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ISSN 2753-7757 (Online)

Octopus signs ‘world’s biggest’ battery-leasing deal with Gresham House


Worker in front of large computer screens showing various graphs Photo: Octopus Energy
Octopus Energy’s Kraken technology platform optimises renewable power assets, helping cut curtailment costs

Photo: Octopus Energy

Octopus Energy Group, the largest electricity provider in the UK, has signed what it claims is a record-breaking battery leasing deal with Gresham House Energy Storage Fund (GRID) that will help cut curtailment costs.

The deal – reportedly the biggest of its kind in the world – will connect just over 50% of GRID’s large-scale batteries to Octopus’ technology platform Kraken. Kraken’s AI-based optimisation system will charge GRID’s batteries when renewable energy is abundant and discharge them when the national grid is under stress. Such ‘intelligent’ flexibility reduces the waste of clean power – such as when wind turbines are forced to shut down because of too much energy on the national grid, explains Octopus. The issue is known as ‘curtailment’ and cost UK energy bill payers some £800mn in 2022.


Launched in 2018, GRID is the largest battery energy storage (BESS) fund in the UK, owning some 20% of the UK battery storage market. Octopus will take over half of GRID’s large-scale battery fleet in the UK for the next two years.


The 14 large-scale batteries can store more than 900 MWh.


This deal follows Octopus reaching 1 GW worth of shiftable load – claimed to be the largest virtual power plant (VPP) in the UK – through its electric vehicle (EV) tariff, Intelligent Octopus Go.


Charging up new UK and US projects  

Meanwhile, SSE Renewables’s BESS project under construction at Ferrybridge has reached a significant milestone with the arrival of the first batteries at the site in West Yorkshire, UK. A total of 136 battery units will be installed at the 150 MW/300MWh site, which will be SSE Renewables’ second battery storage facility and three times the size of its first operational battery asset in Salisbury, UK.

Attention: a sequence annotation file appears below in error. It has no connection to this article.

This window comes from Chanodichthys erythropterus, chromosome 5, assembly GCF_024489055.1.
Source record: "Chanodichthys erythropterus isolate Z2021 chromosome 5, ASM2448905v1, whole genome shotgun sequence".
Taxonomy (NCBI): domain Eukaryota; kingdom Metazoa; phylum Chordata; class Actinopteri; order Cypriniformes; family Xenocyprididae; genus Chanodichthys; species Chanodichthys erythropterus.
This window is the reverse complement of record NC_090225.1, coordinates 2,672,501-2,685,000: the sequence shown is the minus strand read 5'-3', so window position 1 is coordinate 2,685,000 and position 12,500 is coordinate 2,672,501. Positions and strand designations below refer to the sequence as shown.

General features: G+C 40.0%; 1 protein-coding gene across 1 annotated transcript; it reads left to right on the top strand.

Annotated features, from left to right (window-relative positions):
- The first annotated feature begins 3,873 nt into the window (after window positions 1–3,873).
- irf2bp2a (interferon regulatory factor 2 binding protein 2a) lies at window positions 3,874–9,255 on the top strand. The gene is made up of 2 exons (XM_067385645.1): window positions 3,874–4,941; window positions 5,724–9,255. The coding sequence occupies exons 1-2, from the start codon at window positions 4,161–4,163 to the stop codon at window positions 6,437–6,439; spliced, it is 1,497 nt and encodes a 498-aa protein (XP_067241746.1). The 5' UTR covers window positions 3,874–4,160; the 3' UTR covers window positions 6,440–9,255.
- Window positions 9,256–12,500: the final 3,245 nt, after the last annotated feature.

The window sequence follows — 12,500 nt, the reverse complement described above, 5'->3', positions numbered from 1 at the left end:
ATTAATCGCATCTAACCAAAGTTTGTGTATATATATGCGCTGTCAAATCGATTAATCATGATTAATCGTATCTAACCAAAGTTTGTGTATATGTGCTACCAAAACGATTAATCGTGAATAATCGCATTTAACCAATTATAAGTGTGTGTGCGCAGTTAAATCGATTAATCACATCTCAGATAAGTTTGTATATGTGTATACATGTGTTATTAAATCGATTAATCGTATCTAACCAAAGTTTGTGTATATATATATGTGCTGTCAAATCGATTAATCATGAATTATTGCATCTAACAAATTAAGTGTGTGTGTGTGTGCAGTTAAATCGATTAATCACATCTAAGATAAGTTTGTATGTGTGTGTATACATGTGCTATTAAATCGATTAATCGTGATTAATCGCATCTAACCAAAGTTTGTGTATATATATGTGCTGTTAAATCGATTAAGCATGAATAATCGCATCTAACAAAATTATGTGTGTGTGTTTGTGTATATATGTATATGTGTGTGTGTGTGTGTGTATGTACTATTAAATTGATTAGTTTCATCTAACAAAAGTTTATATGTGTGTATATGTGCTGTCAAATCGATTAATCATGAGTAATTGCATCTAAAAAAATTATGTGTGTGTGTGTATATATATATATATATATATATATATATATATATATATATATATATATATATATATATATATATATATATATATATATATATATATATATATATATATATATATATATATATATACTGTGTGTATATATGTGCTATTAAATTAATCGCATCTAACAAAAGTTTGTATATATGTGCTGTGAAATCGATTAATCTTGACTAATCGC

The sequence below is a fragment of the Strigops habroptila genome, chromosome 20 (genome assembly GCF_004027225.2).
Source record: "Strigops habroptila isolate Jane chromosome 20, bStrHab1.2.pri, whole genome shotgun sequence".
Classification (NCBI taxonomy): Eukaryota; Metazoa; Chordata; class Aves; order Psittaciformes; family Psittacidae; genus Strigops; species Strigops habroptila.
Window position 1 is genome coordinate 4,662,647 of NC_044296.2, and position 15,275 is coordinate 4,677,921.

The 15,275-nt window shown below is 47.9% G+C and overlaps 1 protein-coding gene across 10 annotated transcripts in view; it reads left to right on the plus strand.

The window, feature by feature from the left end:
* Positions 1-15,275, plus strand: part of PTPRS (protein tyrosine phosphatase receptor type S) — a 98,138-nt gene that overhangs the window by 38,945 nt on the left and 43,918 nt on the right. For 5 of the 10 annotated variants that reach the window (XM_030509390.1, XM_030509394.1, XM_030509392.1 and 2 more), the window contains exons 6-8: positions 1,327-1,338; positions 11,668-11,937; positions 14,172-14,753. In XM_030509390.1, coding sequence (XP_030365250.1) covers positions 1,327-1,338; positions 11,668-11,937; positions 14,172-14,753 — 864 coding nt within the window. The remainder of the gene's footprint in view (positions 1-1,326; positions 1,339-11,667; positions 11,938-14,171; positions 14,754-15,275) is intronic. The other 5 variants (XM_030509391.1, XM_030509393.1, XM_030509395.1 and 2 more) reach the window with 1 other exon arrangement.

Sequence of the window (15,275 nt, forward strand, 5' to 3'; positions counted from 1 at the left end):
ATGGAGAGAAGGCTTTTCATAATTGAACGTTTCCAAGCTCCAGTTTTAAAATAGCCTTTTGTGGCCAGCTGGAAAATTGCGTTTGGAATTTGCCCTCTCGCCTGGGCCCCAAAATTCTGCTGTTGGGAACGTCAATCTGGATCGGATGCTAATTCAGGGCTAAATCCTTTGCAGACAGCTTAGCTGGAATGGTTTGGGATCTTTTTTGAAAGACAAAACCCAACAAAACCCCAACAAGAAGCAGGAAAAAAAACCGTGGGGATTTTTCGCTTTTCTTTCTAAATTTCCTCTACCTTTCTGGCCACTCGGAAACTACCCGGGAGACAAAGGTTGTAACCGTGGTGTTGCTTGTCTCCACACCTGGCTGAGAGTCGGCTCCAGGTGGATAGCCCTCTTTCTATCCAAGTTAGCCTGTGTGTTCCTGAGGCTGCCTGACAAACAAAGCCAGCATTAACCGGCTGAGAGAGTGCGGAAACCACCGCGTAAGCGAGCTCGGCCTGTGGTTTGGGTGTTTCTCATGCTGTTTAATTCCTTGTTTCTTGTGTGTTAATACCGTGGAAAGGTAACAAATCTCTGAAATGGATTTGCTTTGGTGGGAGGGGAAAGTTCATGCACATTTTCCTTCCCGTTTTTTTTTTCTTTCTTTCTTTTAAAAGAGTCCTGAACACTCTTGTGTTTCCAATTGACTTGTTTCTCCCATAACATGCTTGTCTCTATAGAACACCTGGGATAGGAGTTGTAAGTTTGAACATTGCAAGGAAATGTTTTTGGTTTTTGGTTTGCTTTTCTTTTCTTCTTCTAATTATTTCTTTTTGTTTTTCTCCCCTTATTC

Construction at Ferrybridge is due to end in late 2024. SSE currently has a further two battery storage facilities under construction at Monk Fryston, North Yorkshire (320 MW) and Fiddler’s Ferry, Warrington (150 MW).


Looking overseas, in the US, ArcLight Capital Partners and Elevate Renewables have announced what they claim is New York City’s largest BESS project to date. The 15 MW/60 MWh BESS is part of a redevelopment project at Arthur Kill power station in Staten Island.  The state of New York has an energy storage target of 6 GW by 2030.


Policy vacuum on long duration storage threatens Ireland’s renewables growth

In other energy storage news, limited financial incentives, a lack of clear targets and market design limitations are hindering the development of long duration energy storage (LDES) in Ireland, and could slow down the country’s journey to net zero, according to a new report from Cornwall Insight, written in collaboration with the Climate Change Advisory Council.


It has been estimated by state-owned electricity power transmission operator EirGrid that to meet Ireland’s ambitious target to derive 80% of its electricity from renewables by 2030, LDES capacity will need to reach ~2.4 GW. At present there is only 0.29 GW of LDES on the Irish grid, all coming from a pumped storage hydro asset operational at Turlough Hill. Another 0.36 GW of PSH is planned at Silvermines in Tipperary.


The report cautions that without an increase in the speed of the LDES rollout, Ireland may fall short of its 2030 renewables target, as it is contingent upon energy storage and other flexible technologies providing the essential backup for intermittent renewable sources.